By Donatella Rovera, Amnesty International’s crisis researcher
As fighting continues between forces loyal to Colonel al-Gaddafi and those opposed to his rule for control of the strategic oil-rich region west of Ajdabiya, yet more families are being displaced by the conflict.
Evidence that al-Gaddafi’s forces have laid anti-personnel mines – which are internationally banned on account of the grave danger they pose to civilians – beside the main road on the outskirts of Ajdabiya, not just anti-tank mines, has heightened concern for the safety of local residents and people travelling in the area.
The anti-personnel mines were discovered only by chance when an electricity company truck drove over and detonated two of the mines on the morning of 28 March, just two days after Colonel al-Gaddafi’s forces had been forced to retreat from the area.
‘AbdelMina’ im al-Shanty, the company’s operations director for eastern Libya, told me that electricity supply workers had been dispatched to the area to repair power lines damaged during the two-week siege of the town.
Fortunately, no one was injured in the blast, thanks to the sturdiness of the truck, but if any of the workers had stepped on the mines they would almost certainly have lost limbs or worse.
Anti-personnel mines are banned internationally and must not be used anywhere or under any circumstances. That these anti-personnel lines were planted close to a significant population centre and in area of frequent passage is even more reprehensible.
Army officers opposed to Colonel al-Gaddafi who are now involved in trying to clear the area of these mines have told me that they were laid in neat rows, buried in the sand between the line of electricity pylons and the tarmac road, only meters off the main road running eastwards from Ajdabiya to Benghazi and a few hundreds meters outside Ajdabiya’s eastern gate. This is the main route between Benghazi and Ajdabiya and to the western half of Libya.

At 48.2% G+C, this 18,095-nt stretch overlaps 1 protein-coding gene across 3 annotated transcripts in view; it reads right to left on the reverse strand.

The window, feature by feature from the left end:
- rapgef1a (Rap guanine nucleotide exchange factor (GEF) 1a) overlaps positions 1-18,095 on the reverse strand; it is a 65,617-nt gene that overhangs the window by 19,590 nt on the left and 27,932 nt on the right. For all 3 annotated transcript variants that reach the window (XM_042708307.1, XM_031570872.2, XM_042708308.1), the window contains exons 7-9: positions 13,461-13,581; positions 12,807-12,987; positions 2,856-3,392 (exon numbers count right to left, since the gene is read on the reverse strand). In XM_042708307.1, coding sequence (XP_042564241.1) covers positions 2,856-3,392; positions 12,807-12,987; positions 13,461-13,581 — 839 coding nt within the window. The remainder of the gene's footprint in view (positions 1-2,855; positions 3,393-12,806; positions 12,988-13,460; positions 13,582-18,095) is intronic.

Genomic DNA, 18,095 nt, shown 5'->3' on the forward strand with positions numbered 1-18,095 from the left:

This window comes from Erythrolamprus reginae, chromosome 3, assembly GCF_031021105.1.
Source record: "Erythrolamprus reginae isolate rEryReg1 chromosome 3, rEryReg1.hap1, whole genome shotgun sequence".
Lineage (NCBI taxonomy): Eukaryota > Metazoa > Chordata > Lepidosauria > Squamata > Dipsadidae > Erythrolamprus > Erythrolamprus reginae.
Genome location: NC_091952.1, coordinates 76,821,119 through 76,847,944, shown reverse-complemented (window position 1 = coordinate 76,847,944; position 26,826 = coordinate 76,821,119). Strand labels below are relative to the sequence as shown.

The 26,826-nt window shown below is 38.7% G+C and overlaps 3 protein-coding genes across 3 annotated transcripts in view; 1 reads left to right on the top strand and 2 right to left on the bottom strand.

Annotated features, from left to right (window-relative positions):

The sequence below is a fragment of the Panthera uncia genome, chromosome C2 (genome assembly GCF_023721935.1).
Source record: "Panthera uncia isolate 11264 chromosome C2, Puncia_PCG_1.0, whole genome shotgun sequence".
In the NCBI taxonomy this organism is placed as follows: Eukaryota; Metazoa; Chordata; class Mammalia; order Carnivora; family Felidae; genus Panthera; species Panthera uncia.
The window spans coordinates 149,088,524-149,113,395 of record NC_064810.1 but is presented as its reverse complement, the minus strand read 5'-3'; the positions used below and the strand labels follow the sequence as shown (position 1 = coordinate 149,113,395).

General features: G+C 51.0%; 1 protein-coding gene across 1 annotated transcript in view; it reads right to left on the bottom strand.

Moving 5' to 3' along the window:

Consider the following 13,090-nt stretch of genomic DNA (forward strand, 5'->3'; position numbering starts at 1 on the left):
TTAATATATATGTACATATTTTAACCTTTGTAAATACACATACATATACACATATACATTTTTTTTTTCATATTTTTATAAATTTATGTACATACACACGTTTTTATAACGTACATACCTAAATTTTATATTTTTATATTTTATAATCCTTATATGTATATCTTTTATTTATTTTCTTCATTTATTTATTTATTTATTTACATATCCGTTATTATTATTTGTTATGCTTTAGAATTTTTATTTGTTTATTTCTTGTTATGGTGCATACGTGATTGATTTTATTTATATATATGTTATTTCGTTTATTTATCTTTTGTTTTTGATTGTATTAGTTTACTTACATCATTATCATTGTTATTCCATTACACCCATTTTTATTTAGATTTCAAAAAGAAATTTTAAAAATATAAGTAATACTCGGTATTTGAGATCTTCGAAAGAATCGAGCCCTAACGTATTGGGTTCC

Opposition colonels Abdel Jawad and Mahjoub told me that they were not familiar with anti-personnel mines and that all those that had been found have now been destroyed. Another soldier showed me the disposal operation, which he had filmed on his mobile phone.
The danger presented by this particular set of anti-personnel mines has now been averted but their deployment close to Ajdabiya obviously raises the question whether such mines have also been laid elsewhere by Colonel al-Gaddafis forces. If so, they will pose a significant additional risk to local residents and others who are fleeing the conflict and, later, to those who subsequently try to return to their homes once the fighting has come to an end.
For now, while the conflict continues, experts are unlikely to be able to gain ready access the area in order to assess the scale of the problem and help reduce the possible risks, and the opposition fighters generally lack the know-how and experience to do it even for themselves – all of which leaves residents and people moving about in the areas directly affected by conflict with yet another potential danger lurking over them.
The oil town of Breiqa, located about 220km west of Benghazi, has been at the centre of the fighting in recent weeks and is now virtually emptied of its inhabitants.